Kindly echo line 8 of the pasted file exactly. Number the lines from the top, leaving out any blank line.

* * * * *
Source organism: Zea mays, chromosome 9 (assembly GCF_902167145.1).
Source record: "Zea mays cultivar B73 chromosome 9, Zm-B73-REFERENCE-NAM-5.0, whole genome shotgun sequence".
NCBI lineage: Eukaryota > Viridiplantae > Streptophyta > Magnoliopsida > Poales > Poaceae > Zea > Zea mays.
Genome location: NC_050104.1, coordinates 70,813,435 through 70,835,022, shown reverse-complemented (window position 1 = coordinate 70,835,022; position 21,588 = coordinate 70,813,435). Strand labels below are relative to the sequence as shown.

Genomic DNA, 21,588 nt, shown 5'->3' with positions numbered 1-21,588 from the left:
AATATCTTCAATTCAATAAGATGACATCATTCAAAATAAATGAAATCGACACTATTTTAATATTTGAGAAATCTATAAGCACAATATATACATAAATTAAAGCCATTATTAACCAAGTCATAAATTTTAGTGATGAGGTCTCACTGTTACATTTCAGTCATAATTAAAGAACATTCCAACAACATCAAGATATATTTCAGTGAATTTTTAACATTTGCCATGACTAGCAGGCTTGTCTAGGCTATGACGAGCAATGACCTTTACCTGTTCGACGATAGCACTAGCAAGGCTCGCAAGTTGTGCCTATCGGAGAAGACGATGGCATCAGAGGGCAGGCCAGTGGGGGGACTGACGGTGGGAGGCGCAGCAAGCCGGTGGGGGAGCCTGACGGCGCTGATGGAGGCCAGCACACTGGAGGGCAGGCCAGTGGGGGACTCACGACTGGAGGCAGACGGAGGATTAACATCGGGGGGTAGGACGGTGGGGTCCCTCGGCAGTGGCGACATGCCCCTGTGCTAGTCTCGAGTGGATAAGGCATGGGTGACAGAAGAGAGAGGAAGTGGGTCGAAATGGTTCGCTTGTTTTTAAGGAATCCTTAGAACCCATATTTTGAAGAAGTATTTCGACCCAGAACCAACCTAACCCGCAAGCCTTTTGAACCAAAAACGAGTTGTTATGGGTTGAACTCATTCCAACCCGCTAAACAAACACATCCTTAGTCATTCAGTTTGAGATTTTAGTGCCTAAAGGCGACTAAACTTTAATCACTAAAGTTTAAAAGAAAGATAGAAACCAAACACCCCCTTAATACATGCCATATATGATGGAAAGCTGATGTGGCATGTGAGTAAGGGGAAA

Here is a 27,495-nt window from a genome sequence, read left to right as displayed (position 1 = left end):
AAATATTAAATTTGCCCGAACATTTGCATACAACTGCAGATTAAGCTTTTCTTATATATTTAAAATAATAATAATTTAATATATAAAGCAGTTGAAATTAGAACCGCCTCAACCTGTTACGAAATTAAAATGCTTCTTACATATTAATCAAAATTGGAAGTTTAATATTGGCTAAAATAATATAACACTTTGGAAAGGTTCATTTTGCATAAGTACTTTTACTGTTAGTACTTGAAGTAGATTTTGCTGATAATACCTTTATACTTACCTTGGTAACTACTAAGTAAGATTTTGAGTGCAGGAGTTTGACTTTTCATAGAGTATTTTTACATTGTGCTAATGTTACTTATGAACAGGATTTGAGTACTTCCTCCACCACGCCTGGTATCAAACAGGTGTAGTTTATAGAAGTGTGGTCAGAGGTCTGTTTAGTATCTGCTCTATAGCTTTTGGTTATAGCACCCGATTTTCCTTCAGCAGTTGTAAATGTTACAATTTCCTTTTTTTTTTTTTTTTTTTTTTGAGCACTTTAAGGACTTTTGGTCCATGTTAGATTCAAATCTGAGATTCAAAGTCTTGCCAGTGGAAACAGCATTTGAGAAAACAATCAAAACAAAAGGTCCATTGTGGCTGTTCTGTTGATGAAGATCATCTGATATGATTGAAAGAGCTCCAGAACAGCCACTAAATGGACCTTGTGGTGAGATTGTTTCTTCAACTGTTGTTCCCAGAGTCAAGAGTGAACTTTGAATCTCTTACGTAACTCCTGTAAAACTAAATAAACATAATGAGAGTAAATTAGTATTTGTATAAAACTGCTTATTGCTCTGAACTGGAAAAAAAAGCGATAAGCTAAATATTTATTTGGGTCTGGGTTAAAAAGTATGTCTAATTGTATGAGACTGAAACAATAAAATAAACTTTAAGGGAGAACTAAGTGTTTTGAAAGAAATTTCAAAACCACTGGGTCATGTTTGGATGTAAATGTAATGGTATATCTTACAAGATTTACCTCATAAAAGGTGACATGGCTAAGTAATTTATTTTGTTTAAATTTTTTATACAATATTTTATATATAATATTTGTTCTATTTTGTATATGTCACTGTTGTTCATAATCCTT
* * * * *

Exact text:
AAATATTAAATTTGCCCGAACATTTGCATACAACTGCAGATTAAGCTTTTCTTATATATTTAAAATAATAATAATTTAATATATAAAGCAGTTGAAATTAGAACCGCCTCAACCTGTTACGAAATTAAAATGCTTCTTACATATTAATCAAAATTGGAAGTTTAATATTGGCTAAAATAATATAACACTTTGGAAAGGTTCATTTTGCATAAGTACTTTTACTGTTAGTACTTGAAGTAGATTTTGCTGATAATACCTTTATACTTACCTTGGTAACTACTAAGTAAGATTTTGAGTGCAGGAGTTTGACTTTTCATAGAGTATTTTTACATTGTGCTAATGTTACTTATGAACAGGATTTGAGTACTTCCTCCACCACGCCTGGTATCAAACAGGTGTAGTTTATAGAAGTGTGGTCAGAGGTCTGTTTAGTATCTGCTCTATAGCTTTTGGTTATAGCACCCGATTTTCCTTCAGCAGTTGTAAATGTTACAATTTCCTTTTTTTTTTTTTTTTTTTTTTGAGCACTTTAAGGACTTTTGGTCCATGTTAGATTCAAATCTGAGATTCAAAGTCTTGCCAGTGGAAACAGCATTTGAGAAAACAATCAAAACAAAAGGTCCATTGTGGCTGTTCTGTTGATGAAGATCATCTGATATGATTGAAAGAGCTCCAGAACAGCCACTAAATGGACCTTGTGGTGAGATTGTTTCTTCAACTGTTGTTCCCAGAGTCAAGAGTGAACTTTGAATCTCTTACGTAACTCCTGTAAAACTAAATAAACATAATGAGAGTAAATTAGTATTTGTATAAAACTGCTTATTGCTCTGAACTGGAAAAAAAAGCGATAAGCTAAATATTTATTTGGGTCTGGGTTAAAAAGTATGTCTAATTGTATGAGACTGAAACAATAAAATAAACTTTAAGGGAGAACTAAGTGTTTTGAAAGAAATTTCAAAACCACTGGGTCATGTTTGGATGTAAATGTAATGGTATATCTTACAAGATTTACCTCATAAAAGGTGACATGGCTAAGTAATTTATTTTGTTTAAATTTTTTATACAATATTTTATATATAATATTTGTTCTATTTTGTATATGTCACTGTTGTTCATAATCCTT